Multiscale organization of ciliated epithelia



The Kodjabachian lab at the Institute of Developmental Biology of Marseille (IBDM) is seeking a talented postdoctoral scientist with strong background in Cell and/or Developmental Biology, and a keen interest in integrative quantitative biology and interdisciplinary research. Our lab uses advanced imaging techniques (such as confocal videomicroscopy, super-resolution microscopy and 3D electron microscopy) to study the biology of ciliated epithelia at multiple scales.


In vertebrate ciliated epithelia, flows of biological fluids are powered by the coordinated beating of myriads of cilia harbored by multiciliated cells (MCC). This highly choreographed phenomenon raises many biological as well as physical questions among which, MCC spatial organization and at a lower scale centriole multiplication and orientation, as cilia stand upon modified centrioles called basal bodies. The selected candidate will join efforts to decipher the molecular mechanisms underlying these processes, using Xenopus epidermis, inducible MCC culture, and mouse post-natal brain as models.


IBDM offers a vibrant, international, and interactive environment to study the fundamental principles of cell and developmental biology. Furthermore, collaboration with theoreticians, physicists and numerical simulators are being developed on campus, from which our team has started to benefit.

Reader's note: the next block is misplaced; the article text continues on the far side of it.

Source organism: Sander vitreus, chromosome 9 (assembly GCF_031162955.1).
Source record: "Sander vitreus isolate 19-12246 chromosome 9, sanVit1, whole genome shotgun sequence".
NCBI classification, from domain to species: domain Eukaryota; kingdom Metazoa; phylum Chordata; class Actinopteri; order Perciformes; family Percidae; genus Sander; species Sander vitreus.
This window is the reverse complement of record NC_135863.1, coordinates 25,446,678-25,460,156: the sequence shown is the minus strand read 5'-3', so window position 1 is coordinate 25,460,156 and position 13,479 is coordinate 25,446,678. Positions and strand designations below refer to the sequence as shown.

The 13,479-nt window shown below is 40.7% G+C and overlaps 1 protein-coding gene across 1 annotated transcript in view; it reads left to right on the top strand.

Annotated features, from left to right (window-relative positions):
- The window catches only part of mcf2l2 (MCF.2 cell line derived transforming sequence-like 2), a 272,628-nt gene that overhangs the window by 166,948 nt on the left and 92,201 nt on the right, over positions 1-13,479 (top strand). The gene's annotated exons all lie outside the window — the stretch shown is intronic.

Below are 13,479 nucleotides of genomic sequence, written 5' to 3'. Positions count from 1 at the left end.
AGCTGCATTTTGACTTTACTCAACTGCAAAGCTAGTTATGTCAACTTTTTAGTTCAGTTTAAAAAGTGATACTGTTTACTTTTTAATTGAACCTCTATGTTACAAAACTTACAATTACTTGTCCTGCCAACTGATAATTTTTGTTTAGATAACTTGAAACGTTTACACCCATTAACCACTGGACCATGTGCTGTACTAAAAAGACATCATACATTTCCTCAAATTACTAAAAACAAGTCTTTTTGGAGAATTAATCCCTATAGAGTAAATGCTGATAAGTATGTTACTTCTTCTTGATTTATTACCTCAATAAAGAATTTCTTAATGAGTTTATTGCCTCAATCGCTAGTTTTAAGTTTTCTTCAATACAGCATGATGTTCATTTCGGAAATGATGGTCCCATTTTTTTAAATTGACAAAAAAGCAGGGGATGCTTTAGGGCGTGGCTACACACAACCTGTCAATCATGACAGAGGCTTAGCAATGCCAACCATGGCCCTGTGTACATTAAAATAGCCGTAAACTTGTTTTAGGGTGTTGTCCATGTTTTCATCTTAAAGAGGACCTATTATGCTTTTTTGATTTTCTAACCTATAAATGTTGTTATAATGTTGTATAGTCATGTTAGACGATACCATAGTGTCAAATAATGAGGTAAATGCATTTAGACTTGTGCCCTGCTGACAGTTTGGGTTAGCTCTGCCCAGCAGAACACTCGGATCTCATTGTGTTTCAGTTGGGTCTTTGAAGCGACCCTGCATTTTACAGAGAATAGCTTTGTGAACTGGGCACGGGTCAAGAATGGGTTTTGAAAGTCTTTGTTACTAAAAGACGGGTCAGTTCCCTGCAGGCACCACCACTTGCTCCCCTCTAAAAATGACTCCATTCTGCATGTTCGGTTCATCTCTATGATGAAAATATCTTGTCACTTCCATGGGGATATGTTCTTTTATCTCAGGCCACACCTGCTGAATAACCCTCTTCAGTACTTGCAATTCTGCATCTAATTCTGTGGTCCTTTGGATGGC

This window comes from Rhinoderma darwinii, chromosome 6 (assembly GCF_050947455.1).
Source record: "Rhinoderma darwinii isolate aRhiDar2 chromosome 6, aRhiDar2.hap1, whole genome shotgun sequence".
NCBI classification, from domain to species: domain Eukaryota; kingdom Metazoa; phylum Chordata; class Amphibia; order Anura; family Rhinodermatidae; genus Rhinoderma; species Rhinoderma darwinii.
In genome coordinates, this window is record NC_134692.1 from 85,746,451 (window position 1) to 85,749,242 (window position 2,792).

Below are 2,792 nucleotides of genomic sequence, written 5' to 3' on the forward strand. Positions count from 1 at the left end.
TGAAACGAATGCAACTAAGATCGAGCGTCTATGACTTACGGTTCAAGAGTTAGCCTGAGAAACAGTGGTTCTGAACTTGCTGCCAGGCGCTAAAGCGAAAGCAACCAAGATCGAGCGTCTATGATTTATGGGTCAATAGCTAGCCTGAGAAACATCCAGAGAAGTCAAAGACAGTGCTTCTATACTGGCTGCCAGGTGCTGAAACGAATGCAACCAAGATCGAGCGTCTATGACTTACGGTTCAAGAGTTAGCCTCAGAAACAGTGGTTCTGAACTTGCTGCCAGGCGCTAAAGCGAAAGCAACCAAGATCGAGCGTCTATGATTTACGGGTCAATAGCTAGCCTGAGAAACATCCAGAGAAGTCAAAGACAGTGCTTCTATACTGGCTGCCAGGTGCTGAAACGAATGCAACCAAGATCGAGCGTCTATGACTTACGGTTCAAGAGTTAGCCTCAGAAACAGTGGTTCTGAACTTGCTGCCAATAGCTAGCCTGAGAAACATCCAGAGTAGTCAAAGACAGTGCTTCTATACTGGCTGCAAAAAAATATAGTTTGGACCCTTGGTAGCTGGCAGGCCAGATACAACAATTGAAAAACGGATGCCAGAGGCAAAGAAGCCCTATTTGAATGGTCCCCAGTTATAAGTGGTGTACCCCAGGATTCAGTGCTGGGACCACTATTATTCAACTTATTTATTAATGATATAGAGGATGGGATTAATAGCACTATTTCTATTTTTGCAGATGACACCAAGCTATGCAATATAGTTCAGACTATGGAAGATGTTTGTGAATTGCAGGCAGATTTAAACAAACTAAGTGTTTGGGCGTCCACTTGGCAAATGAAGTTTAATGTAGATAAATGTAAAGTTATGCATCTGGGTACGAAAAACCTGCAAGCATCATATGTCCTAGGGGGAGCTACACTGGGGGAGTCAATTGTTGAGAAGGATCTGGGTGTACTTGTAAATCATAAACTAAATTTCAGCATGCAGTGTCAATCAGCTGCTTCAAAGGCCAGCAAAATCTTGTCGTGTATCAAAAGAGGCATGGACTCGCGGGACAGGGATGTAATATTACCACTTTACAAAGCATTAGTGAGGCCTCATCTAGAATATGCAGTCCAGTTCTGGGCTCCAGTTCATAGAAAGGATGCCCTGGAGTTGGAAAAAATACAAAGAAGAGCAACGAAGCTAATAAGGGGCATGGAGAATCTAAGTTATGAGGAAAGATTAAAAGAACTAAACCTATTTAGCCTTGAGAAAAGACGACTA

The ideal candidate must hold a PhD for less than two years, and have skills in cell culture, cell imaging, molecular biology, and biochemistry. The position is opened for 3 years starting in December 2019. Applicants must email a CV, a statement of interest and contact details for 2-3 references to Applications will be reviewed as received, so motivated applicants are encouraged to apply as soon as possible.



Relevant publications:

  • Boutin and Kodjabachian. 2019. Current Opinion in Genetics and Development
  • Revinski et al. 2018. Nature Communications
  • Chevalier et al. 2015. Nature Communications
  • Cibois et al. 2015. Development
  • Marcet et al. 2011. Nature Cell Biology
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